Kahua is highlighting some of our customers, partners and employees for Women in Construction Week 2022. Today, we talk to Cherie Chenoweth – Coordinator of Facilities Business Department and oversees the Accounting and Procurement for Construction, Maintenance & Operations and Transportation – for the San Juan Unified School District in California.
What was the thing that sparked your interest in construction?
Working in school construction provides a great feeling when you get to see the students’ faces as they walk into a remodeled classroom or school. You experience the excitement of seeing the work from start to finish. This is what I like the most about being on the construction side of the house. For most systems in the school district environment, you only see a piece of the picture.
Are you seeing more women entering this field? How has that changed since you started in it?
Yes, we are seeing more women enter the field of construction at different levels. Although there is still a lot more room for improvement to get women more involved. It’s great being in a school district that is TK – 12, because girls are now being educated at a young age about the opportunities in construction. We have rebuilt schools that have STEM programs, and this has opened more opportunities for girls to see programs they, too, can be a part of. In the STEM program, all students have equal opportunity because it has the prerequisite within the education requirements.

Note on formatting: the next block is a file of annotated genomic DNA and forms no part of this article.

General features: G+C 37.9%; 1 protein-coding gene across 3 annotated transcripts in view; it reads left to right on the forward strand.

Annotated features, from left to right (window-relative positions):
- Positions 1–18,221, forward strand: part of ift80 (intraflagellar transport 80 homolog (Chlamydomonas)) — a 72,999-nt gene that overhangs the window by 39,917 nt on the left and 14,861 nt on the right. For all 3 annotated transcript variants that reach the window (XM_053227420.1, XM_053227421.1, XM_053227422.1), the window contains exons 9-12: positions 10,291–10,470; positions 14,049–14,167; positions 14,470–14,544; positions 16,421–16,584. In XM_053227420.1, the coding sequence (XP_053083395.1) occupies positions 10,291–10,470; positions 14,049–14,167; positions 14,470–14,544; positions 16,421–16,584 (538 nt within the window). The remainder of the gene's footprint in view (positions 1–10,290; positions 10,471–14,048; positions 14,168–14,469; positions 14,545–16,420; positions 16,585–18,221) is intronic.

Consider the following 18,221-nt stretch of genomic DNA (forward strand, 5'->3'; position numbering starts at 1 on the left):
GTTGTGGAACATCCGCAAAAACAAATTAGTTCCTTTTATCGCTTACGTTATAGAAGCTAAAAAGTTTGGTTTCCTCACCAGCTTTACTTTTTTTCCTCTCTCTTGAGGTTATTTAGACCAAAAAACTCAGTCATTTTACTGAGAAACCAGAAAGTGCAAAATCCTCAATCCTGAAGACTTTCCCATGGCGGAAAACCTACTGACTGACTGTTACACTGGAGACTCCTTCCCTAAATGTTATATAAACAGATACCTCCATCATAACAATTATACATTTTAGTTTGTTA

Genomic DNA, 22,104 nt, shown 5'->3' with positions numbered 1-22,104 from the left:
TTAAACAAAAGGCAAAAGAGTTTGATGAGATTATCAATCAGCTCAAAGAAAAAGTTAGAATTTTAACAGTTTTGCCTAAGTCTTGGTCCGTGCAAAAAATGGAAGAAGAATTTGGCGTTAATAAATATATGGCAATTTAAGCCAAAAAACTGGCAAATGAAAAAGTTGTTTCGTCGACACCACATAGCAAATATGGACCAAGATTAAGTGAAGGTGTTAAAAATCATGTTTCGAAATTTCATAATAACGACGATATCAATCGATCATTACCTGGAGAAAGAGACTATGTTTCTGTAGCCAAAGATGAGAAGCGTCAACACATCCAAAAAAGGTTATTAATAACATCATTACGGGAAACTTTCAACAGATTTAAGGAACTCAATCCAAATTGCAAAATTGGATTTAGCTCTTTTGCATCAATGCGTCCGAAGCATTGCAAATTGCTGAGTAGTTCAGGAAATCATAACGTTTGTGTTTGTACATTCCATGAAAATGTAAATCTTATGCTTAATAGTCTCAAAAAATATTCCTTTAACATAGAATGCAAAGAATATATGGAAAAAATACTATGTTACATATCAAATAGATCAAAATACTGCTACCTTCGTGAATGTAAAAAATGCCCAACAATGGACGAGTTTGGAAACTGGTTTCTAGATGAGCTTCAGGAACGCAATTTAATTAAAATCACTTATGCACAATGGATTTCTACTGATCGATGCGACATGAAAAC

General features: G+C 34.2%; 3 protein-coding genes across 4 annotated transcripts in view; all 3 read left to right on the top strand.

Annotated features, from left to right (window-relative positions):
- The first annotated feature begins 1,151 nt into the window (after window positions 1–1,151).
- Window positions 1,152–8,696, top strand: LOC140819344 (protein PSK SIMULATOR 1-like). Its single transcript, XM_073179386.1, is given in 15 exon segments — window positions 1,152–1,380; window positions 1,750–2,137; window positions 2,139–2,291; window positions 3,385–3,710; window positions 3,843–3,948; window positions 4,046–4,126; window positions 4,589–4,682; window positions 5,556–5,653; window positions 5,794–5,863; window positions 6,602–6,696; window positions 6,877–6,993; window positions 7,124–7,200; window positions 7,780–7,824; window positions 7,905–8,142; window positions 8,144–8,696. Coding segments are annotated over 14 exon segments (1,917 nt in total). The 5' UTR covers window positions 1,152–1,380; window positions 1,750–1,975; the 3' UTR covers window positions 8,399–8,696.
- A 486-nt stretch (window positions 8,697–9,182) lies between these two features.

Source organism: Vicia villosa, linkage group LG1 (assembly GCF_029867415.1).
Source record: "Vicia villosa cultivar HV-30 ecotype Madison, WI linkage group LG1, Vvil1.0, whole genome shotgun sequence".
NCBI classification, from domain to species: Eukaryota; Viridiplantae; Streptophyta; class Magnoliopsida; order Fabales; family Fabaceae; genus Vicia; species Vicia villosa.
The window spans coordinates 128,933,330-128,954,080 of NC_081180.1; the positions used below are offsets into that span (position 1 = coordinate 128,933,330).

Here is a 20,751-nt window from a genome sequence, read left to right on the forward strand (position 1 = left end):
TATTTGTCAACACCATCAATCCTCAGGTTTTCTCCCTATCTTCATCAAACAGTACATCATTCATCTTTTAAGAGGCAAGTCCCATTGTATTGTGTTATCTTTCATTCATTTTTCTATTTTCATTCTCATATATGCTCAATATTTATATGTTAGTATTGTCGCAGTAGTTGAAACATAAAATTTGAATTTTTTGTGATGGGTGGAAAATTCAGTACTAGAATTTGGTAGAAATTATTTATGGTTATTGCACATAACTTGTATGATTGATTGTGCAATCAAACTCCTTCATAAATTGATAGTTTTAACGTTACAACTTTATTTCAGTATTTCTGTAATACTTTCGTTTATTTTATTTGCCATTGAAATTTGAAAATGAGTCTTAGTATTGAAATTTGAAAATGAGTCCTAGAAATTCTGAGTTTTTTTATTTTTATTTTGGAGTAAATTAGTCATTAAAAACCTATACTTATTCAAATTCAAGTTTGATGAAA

With the lack of tradespeople, how can we encourage women to consider positions in the construction industry?
Girls need to be taught that construction jobs can be as lucrative as other more traditional jobs for women. There need to be more apprenticeships geared for girls and also for women who are moms. For example, when I was going to school, they offered Regional Occupational Programs (ROP) and explained that women welders are needed. I became a welder after completing ROP.
How did it feel when you moved into a leadership position for the first time?
I was proud that the hard work that I have been doing was recognized.
How are you helping/mentoring others advance?
I have been a mentor for most of my adult life. In 2004 I developed a non-profit travel softball program for girls who didn’t have the resources to play travel ball. I supported girls in the recruitment process and helped them find a college that was a good fit for their success. Softball was not just a game; it taught girls responsibility and how to be the best they could be. My saying was “Strong to the finish.” I have seen these girls become women who are successful college graduates, mothers, workers and leaders. To this day I still hear from some of them.
In 2013 I was diagnosed with stage four breast cancer with an 18% chance to beat it, which took me off the field for safety reasons. But I stayed strong to the finish and completed goal after goal: nine surgeries, 18 weeks of chemo, seven days of radiation. I am still here today mentoring students and working in the job I chose and love.